Playing longer, sounding better all round

They revolutionised the music industry. They brought unprecedented sound quality to people’s ears. And their design meant that, for the first time, music fans could listen to a whole album’s worth of songs in their own homes.

The first LPs – or ‘long play’ records – were unveiled in the United States in 1948 by Columbia Records. Consisting of PVC plastic, not only did this material make songs sound so much better, it inspired the enduring nickname of ‘vinyl’. And because they could be played at a speed of 33 1/3 revolutions per minute, listeners got to enjoy 22 minutes of uninterrupted music on each side of a 12-inch LP.

LPs are still hugely popular with DJs and music collectors around the world. Of course, music is as important now as it was in the 1940s, but it’s a hotly contested area, too. Fierce battles can be fought over the intellectual property of a song, album, riff or lyric – something Abel + Imray know only too well. We provided pivotal trade mark advice on a long-running case between Jerry Dammers and The Specials in 2018, a case which ended up going all the way to the Courts of Justice of the European Union.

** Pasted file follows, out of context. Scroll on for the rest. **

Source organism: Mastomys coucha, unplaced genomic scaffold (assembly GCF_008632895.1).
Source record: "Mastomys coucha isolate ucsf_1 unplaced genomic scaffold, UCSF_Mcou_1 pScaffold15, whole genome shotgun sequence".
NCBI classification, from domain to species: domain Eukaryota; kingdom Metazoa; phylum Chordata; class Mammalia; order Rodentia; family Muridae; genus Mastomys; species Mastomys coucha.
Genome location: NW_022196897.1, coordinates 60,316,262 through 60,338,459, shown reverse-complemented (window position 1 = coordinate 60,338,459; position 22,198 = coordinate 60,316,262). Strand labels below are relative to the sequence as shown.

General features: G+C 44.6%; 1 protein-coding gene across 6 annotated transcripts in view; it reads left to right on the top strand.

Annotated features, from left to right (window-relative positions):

Colombia’s first LP pressing, also known as the Mendelssohn Violin Concerto in E Minor.